"It's insane, because any common sense says they are very eco-friendly and a sensible alternative to public transport and cars," he says.

"These things aren't going to kill people. All of them should be allowed on the pavement, because people aren't stupid, they will get out of the way if they see one coming."

He said he regularly uses his Segway on roads and in cycle lanes around Westminster and has never been stopped by police.

But even indoors or on private property where personal transporters can be legally ridden, users would be wise to check the rules.

American rapper Wiz Khalifa claimed on Twitter that he was handcuffed by customs and border patrol officers at LAX airport because he refused to disembark from his transporter.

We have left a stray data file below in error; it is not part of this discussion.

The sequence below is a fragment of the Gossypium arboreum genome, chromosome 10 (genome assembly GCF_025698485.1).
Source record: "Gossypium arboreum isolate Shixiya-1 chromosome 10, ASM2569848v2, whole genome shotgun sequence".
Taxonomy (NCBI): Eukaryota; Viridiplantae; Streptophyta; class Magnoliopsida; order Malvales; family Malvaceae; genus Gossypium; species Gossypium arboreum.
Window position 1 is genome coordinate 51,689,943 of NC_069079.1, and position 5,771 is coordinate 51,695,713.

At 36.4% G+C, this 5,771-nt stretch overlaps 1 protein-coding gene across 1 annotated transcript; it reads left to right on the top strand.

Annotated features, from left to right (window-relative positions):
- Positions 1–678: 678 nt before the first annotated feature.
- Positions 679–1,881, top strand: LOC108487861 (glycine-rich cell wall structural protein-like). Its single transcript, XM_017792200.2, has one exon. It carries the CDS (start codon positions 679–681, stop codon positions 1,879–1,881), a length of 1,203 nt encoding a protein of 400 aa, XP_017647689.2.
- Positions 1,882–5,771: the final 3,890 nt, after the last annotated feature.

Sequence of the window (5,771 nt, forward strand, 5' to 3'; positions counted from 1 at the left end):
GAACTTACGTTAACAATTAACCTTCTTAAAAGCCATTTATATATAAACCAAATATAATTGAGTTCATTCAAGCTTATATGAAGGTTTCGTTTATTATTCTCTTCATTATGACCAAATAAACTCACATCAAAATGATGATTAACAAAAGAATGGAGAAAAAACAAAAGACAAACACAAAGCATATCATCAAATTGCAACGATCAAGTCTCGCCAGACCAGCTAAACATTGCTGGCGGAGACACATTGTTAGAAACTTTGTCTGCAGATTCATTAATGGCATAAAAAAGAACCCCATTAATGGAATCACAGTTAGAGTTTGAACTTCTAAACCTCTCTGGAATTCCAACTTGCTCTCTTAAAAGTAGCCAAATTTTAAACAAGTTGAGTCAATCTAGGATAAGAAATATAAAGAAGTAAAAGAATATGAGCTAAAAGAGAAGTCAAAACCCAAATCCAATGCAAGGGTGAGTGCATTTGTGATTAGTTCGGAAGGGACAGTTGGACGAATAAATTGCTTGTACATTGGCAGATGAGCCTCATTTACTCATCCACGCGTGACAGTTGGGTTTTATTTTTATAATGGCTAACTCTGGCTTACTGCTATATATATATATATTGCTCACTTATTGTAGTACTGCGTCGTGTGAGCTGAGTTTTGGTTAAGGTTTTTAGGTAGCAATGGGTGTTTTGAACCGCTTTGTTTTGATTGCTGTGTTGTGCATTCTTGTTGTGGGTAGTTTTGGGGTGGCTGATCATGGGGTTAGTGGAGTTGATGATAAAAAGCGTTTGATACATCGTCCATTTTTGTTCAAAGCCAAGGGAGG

There's probably a long way to go before its peak - at the moment it's mainly a lot of hipsters riding around and crashing into each otherOlly Mann, Technology journalist

"I stand for our generation and our generation is gonna be riding hoverboards," he wrote, adding that he thought the officers would probably be riding them soon as well.

Bank cashier Jessica Williams, 23, from south London, who bought a Megaboard two months ago, agrees - and says there are far more uses for the contraption than she originally thought.

"I think it exercises your muscles, so I use it to work out. I play with my niece on it. You can dance with it - I've taken it to a club. I've ridden it in 4in heels," she says.

"Obviously you get a lot of attention, but I don't mind the attention."

Image caption Emma tests the hoverboard outside New Broadcasting House in London